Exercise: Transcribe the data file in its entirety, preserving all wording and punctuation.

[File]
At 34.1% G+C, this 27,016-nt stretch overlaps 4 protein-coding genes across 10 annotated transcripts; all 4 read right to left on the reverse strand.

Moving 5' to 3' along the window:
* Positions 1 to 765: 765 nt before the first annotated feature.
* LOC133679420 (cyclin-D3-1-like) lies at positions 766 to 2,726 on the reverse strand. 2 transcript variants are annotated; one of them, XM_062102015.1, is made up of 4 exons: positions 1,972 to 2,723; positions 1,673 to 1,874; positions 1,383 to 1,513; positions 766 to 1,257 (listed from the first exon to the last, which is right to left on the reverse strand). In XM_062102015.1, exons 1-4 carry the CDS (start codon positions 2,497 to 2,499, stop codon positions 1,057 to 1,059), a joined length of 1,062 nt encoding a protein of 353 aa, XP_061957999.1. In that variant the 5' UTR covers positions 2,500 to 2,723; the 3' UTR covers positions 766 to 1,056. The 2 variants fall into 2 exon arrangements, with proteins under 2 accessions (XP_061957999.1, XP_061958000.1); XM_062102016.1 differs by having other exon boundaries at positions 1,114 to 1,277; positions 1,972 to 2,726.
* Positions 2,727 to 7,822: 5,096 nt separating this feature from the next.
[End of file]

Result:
At 34.1% G+C, this 27,016-nt stretch overlaps 4 protein-coding genes across 10 annotated transcripts; all 4 read right to left on the reverse strand.

Moving 5' to 3' along the window:
* Positions 1 to 765: 765 nt before the first annotated feature.
* LOC133679420 (cyclin-D3-1-like) lies at positions 766 to 2,726 on the reverse strand. 2 transcript variants are annotated; one of them, XM_062102015.1, is made up of 4 exons: positions 1,972 to 2,723; positions 1,673 to 1,874; positions 1,383 to 1,513; positions 766 to 1,257 (listed from the first exon to the last, which is right to left on the reverse strand). In XM_062102015.1, exons 1-4 carry the CDS (start codon positions 2,497 to 2,499, stop codon positions 1,057 to 1,059), a joined length of 1,062 nt encoding a protein of 353 aa, XP_061957999.1. In that variant the 5' UTR covers positions 2,500 to 2,723; the 3' UTR covers positions 766 to 1,056. The 2 variants fall into 2 exon arrangements, with proteins under 2 accessions (XP_061957999.1, XP_061958000.1); XM_062102016.1 differs by having other exon boundaries at positions 1,114 to 1,277; positions 1,972 to 2,726.
* Positions 2,727 to 7,822: 5,096 nt separating this feature from the next.